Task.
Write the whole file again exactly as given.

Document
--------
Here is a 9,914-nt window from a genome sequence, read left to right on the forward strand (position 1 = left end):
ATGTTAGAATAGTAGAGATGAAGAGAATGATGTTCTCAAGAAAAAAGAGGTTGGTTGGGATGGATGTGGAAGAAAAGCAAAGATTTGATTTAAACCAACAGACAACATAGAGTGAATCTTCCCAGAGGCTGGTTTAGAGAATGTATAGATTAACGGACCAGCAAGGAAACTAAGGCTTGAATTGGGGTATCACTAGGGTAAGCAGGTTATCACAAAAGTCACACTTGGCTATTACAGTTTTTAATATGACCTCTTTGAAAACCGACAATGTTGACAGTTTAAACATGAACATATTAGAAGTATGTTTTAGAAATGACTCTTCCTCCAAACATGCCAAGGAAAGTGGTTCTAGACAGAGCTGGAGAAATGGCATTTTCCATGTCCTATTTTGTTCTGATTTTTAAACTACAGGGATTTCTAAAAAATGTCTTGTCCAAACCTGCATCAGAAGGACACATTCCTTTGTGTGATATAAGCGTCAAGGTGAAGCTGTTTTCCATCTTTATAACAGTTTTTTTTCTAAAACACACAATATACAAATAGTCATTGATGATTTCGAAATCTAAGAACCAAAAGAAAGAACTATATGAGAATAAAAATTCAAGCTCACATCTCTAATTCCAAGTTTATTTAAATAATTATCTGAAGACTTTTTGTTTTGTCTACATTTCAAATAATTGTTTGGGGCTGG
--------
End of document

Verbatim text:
Here is a 9,914-nt window from a genome sequence, read left to right on the forward strand (position 1 = left end):
ATGTTAGAATAGTAGAGATGAAGAGAATGATGTTCTCAAGAAAAAAGAGGTTGGTTGGGATGGATGTGGAAGAAAAGCAAAGATTTGATTTAAACCAACAGACAACATAGAGTGAATCTTCCCAGAGGCTGGTTTAGAGAATGTATAGATTAACGGACCAGCAAGGAAACTAAGGCTTGAATTGGGGTATCACTAGGGTAAGCAGGTTATCACAAAAGTCACACTTGGCTATTACAGTTTTTAATATGACCTCTTTGAAAACCGACAATGTTGACAGTTTAAACATGAACATATTAGAAGTATGTTTTAGAAATGACTCTTCCTCCAAACATGCCAAGGAAAGTGGTTCTAGACAGAGCTGGAGAAATGGCATTTTCCATGTCCTATTTTGTTCTGATTTTTAAACTACAGGGATTTCTAAAAAATGTCTTGTCCAAACCTGCATCAGAAGGACACATTCCTTTGTGTGATATAAGCGTCAAGGTGAAGCTGTTTTCCATCTTTATAACAGTTTTTTTTCTAAAACACACAATATACAAATAGTCATTGATGATTTCGAAATCTAAGAACCAAAAGAAAGAACTATATGAGAATAAAAATTCAAGCTCACATCTCTAATTCCAAGTTTATTTAAATAATTATCTGAAGACTTTTTGTTTTGTCTACATTTCAAATAATTGTTTGGGGCTGG